Course dates: 1 - 5 July 2019
This short course is being run by the School's Cancer Survival Group.
A highly experienced faculty will present a stimulating and intensive one-week course on the principles, methods and applications of cancer survival with population-based data, using lectures, computer-based analytic exercises with real data, review sessions and a session for participants to present their own work or ideas.
Net survival will be the main approach to analysis, with discussion of recent methodological developments (e.g. net survival) and results. The methodological concepts of cancer survival will be illustrated by public health and policy applications throughout the week. Results from recent survival studies will be presented and their interpretation discussed.
The faculty will include internationally renowned experts in the field of cancer survival analysis and methods, as well as researchers in the Cancer Research UK Cancer Survival Group at the School. External faculty members may include:
- Prof Paul Dickman, Department of Medical Epidemiology and Biostatistics, Karolinska Institutet, Stockholm, Sweden
- Dr Maja Pohar Perme, Institute of Biostatistics and Medical Informatics, University of Ljubljana, Slovenia
- Prof Jacques Estève, Professor Emeritus, Lyon-Sud University, Lyon, France
Who Should Apply?
Epidemiologists, statisticians, physicians and oncologists, public health specialists and others with a direct interest in applied cancer survival analysis, and particularly those working in a cancer registry.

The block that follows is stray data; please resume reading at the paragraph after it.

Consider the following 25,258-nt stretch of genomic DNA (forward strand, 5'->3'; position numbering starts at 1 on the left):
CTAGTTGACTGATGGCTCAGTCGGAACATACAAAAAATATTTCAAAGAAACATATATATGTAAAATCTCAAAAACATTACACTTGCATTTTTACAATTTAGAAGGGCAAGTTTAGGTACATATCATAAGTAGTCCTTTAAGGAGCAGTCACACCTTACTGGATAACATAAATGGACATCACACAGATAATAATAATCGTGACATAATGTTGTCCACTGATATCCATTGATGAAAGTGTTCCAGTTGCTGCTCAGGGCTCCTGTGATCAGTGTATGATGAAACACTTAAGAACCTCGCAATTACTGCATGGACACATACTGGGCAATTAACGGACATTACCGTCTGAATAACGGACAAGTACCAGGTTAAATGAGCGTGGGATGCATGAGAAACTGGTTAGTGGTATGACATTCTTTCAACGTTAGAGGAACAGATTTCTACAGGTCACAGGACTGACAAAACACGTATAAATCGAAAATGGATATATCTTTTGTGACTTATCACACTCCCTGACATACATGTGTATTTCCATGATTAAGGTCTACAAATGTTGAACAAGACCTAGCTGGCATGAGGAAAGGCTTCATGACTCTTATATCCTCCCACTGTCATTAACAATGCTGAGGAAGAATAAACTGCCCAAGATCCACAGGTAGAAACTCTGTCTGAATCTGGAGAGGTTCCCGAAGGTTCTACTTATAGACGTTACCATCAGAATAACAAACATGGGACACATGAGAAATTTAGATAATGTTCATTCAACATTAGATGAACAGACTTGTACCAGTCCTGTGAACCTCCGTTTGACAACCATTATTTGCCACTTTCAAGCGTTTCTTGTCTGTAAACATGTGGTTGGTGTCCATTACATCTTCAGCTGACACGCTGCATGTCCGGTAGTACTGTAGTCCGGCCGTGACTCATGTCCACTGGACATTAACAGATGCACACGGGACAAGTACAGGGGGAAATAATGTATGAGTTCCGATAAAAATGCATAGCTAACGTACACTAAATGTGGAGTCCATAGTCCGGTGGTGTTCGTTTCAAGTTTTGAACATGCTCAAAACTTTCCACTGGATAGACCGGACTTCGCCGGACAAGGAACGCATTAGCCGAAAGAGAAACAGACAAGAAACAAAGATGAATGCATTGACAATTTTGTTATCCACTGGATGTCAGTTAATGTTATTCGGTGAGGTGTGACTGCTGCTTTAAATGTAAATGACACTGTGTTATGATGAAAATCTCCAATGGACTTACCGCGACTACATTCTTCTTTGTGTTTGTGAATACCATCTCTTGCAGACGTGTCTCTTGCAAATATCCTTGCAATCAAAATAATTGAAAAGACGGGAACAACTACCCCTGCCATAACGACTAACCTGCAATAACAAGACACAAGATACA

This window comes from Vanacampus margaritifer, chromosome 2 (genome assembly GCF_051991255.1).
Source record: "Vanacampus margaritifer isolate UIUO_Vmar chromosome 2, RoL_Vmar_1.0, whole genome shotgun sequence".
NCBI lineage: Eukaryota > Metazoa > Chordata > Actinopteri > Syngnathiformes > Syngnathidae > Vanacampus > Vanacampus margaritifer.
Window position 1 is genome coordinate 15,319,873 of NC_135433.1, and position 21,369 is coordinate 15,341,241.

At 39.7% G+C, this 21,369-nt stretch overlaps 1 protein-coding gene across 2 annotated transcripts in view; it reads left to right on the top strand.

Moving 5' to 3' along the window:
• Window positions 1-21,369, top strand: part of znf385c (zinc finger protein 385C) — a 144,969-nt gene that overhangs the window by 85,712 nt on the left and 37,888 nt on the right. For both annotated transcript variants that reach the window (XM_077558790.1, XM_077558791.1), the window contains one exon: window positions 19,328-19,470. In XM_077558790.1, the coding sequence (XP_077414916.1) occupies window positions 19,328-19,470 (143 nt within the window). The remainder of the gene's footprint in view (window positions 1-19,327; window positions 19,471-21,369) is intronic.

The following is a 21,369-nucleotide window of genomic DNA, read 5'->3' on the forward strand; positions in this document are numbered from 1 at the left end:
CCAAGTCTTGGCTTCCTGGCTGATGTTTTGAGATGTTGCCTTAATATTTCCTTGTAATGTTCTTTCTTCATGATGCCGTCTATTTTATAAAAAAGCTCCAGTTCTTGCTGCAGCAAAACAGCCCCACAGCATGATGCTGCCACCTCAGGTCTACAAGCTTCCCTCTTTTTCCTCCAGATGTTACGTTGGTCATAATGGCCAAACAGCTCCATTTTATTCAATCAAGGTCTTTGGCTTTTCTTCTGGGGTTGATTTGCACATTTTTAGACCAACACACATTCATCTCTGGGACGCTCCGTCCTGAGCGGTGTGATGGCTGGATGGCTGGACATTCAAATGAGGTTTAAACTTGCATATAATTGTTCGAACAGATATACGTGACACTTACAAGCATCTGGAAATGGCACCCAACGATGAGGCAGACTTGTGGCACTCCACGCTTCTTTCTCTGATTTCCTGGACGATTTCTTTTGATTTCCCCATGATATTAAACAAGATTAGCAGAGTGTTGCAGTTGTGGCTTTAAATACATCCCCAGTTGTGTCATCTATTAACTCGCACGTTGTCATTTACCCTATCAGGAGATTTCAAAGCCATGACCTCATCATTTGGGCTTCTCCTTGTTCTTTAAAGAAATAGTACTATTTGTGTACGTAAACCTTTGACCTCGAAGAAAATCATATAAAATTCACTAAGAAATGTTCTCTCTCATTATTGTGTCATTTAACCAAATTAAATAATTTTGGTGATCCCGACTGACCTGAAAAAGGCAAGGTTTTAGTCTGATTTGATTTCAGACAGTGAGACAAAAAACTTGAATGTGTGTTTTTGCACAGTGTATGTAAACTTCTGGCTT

Applicants must have a basic understanding of cancer survival analysis, since this course will include discussion of advanced statistical methods and practical computing, in addition to discussion of the public health applications of cancer survival data.
We do not insist that participants have a qualification in statistics, but some experience is essential in order to take full advantage of the statistical components of the course. All practical sessions will use Stata, therefore some experience with Stata software should be considered essential.
The applied public health elements of the course will be accessible and relevant to all groups.
The fee will include course materials, lunch on the first and last days of the course, and tea/coffee at each break. This fee does not include travel or accommodation. The course is for a whole week; daily rates are not available.
- Participants based in low-, lower-middle and upper-middle income countries are eligible for 50% fees. See the list of eligible countries.
Aims & Objectives
The aims of the course are:
- to teach the main statistical methods for population-based cancer survival analysis
- to discuss the main controversies in estimation and interpretation of cancer survival
- to provide students with an intensive learning environment in which most faculty members will attend all sessions of the course, not just their own
- to provide opportunities for computer-based practical analysis of real cancer data
Methods covered include:
- population measures of cancer burden (incidence, prevalence, mortality, survival)